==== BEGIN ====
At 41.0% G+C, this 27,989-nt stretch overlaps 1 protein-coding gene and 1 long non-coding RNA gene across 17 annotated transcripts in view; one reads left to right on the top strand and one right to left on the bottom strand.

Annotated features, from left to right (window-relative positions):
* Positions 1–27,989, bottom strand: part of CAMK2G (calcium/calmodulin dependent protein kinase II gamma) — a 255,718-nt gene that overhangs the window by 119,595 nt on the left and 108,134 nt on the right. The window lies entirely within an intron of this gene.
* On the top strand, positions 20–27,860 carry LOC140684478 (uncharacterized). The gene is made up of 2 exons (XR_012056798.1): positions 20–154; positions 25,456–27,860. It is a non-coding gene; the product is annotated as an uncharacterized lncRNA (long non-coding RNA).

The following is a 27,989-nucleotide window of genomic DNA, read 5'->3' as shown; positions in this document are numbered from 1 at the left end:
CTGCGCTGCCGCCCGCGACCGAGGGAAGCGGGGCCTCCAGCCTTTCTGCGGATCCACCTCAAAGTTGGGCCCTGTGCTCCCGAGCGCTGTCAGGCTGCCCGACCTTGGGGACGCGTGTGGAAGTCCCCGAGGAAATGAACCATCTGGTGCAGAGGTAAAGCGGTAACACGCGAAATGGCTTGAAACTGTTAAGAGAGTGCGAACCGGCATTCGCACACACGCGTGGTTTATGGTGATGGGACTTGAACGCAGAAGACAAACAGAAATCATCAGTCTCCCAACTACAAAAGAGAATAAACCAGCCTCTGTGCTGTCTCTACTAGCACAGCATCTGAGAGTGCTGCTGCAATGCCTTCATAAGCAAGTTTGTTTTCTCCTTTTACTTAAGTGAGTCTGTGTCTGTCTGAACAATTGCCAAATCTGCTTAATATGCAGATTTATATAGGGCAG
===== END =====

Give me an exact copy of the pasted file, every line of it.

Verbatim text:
At 41.0% G+C, this 27,989-nt stretch overlaps 1 protein-coding gene and 1 long non-coding RNA gene across 17 annotated transcripts in view; one reads left to right on the top strand and one right to left on the bottom strand.

Annotated features, from left to right (window-relative positions):
* Positions 1–27,989, bottom strand: part of CAMK2G (calcium/calmodulin dependent protein kinase II gamma) — a 255,718-nt gene that overhangs the window by 119,595 nt on the left and 108,134 nt on the right. The window lies entirely within an intron of this gene.
* On the top strand, positions 20–27,860 carry LOC140684478 (uncharacterized). The gene is made up of 2 exons (XR_012056798.1): positions 20–154; positions 25,456–27,860. It is a non-coding gene; the product is annotated as an uncharacterized lncRNA (long non-coding RNA).

The following is a 27,989-nucleotide window of genomic DNA, read 5'->3' as shown; positions in this document are numbered from 1 at the left end:
CTGCGCTGCCGCCCGCGACCGAGGGAAGCGGGGCCTCCAGCCTTTCTGCGGATCCACCTCAAAGTTGGGCCCTGTGCTCCCGAGCGCTGTCAGGCTGCCCGACCTTGGGGACGCGTGTGGAAGTCCCCGAGGAAATGAACCATCTGGTGCAGAGGTAAAGCGGTAACACGCGAAATGGCTTGAAACTGTTAAGAGAGTGCGAACCGGCATTCGCACACACGCGTGGTTTATGGTGATGGGACTTGAACGCAGAAGACAAACAGAAATCATCAGTCTCCCAACTACAAAAGAGAATAAACCAGCCTCTGTGCTGTCTCTACTAGCACAGCATCTGAGAGTGCTGCTGCAATGCCTTCATAAGCAAGTTTGTTTTCTCCTTTTACTTAAGTGAGTCTGTGTCTGTCTGAACAATTGCCAAATCTGCTTAATATGCAGATTTATATAGGGCAG